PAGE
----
Copy That Communicates (Even If It Won't Get an 'A' From Your English Professor)
I love being able to correctly express my thoughts in writing. I actually count among my most prized possessions a copy of now-out-of-print "Dictionary of Problem Words and Expressions" by Harry Shaw and have bookmarked many websites that cover grammar.
But I am also a realist.
That means I understand that the purpose of copy for fundraising is to get read (or at least scanned), be understood and generate a response. It's not to earn a gold star from the grammar police.
Striking a balance between those who love to conjugate verbs and those who never met an infinitive they didn't want to split is challenging. Letter-signers especially can be a bit sensitive, not wanting to look like English 101 dropouts to those reading the appeal letters and e-mails.
Of course, now we have a shorthand way of talking, too — Internet slang — so there's another entire camp when it comes to writing, IMHO. (Just proving I can sling the slang, too!)
With that said, here are some tips for writing fundraising copy that is readable and lends itself to action — even if it just gets scanned.
Know your audience
If you are writing to the American Association of Retired English Teachers (assuming there was such a group), you would definitely want to write in a way that didn't make its members want to get their red pens out and put an "F" at the top of the page. But for almost everyone else, it's more about how you communicate. Write to the audience, not to your colleagues or board members.
Short words, short sentences, short paragraphs. Generally speaking, keep your copy straightforward and easy to understand. If you are using a word that is common to your specialty but maybe not to your audience, don't be afraid to explain it in more everyday terms.
Bolding and underlining
The main purpose of bolding and underlining some of your copy is to guide the eye of the (human) scanner. You want him or her to get all the main points in the quick scan according to your copy. "Problem exists. You want to help solve it. Here's a solution. Here's what your gift will do." Don't overdo the underlining and bolding, but make it matter.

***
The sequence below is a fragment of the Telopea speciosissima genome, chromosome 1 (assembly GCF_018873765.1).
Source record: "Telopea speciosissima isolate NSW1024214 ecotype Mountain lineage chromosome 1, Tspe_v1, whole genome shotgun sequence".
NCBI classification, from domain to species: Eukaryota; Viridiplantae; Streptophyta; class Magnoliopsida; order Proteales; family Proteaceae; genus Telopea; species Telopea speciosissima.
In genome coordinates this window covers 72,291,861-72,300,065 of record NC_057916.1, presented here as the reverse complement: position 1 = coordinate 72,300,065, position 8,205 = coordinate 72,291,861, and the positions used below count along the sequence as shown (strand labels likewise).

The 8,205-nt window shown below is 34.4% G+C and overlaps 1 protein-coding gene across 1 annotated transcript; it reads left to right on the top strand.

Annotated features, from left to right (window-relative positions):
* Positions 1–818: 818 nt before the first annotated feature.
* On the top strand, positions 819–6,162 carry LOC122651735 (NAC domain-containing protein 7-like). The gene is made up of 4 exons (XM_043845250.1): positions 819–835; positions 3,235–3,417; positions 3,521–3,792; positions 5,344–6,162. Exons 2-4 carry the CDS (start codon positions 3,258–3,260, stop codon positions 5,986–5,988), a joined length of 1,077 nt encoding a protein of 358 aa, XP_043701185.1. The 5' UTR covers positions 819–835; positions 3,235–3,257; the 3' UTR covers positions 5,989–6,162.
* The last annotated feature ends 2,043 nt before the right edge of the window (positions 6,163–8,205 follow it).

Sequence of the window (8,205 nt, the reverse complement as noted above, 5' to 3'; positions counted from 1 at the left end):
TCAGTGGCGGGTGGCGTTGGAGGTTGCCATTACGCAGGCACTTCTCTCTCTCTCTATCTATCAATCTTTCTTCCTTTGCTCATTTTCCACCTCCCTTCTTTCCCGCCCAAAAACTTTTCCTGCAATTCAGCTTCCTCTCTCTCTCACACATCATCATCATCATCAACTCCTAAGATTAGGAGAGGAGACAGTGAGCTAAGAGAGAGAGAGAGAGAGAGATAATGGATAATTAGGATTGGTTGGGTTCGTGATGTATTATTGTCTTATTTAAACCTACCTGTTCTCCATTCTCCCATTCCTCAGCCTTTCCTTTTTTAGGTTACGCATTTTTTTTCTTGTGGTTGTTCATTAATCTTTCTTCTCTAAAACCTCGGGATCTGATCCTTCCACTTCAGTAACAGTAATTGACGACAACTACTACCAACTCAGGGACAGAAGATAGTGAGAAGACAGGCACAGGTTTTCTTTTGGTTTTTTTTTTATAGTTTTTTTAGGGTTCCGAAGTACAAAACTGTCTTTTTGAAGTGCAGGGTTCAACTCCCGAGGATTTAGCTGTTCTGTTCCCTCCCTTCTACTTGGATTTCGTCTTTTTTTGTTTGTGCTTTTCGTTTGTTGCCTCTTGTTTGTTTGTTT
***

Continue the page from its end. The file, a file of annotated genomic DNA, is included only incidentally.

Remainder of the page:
Commas and other punctuation
Serial commas or not? Who cares? And if you don't know what I'm talking about, don't worry — it's just something that divides the loyalists to the "Chicago Manual of Style" from those loyal to the "AP Stylebook." The same is true for two spaces vs. one between sentences. If whomever you are writing for doesn't have a preference, just be consistent.
But that doesn't mean you can abandon the comma altogether. No, that much-maligned little guy still matters. Someone gave me this example last week of how the lack of a comma can change totally the meaning (and make you a candidate for 25 years to life).
Let's eat, Grandma!
Let's eat Grandma!
I'm working on my doctorate, and we have to use the "APA Publication Manual" for all written work. I hate it. I totally disagree with it on some things. But as someone said to me a while ago, "What's the end game here? To try to prove a point with the American Psychological Association or to get your doctorate?"
Bottom line: It's not worth all the arguing that takes place over commas, spacing, underlining, bolding and which style guide trumps. It's all about communicating. When you write fundraising copy — online or offline — it's a conversation between two people. And the most important thing is that your written "conversation" is understood and leads the potential donor to take action.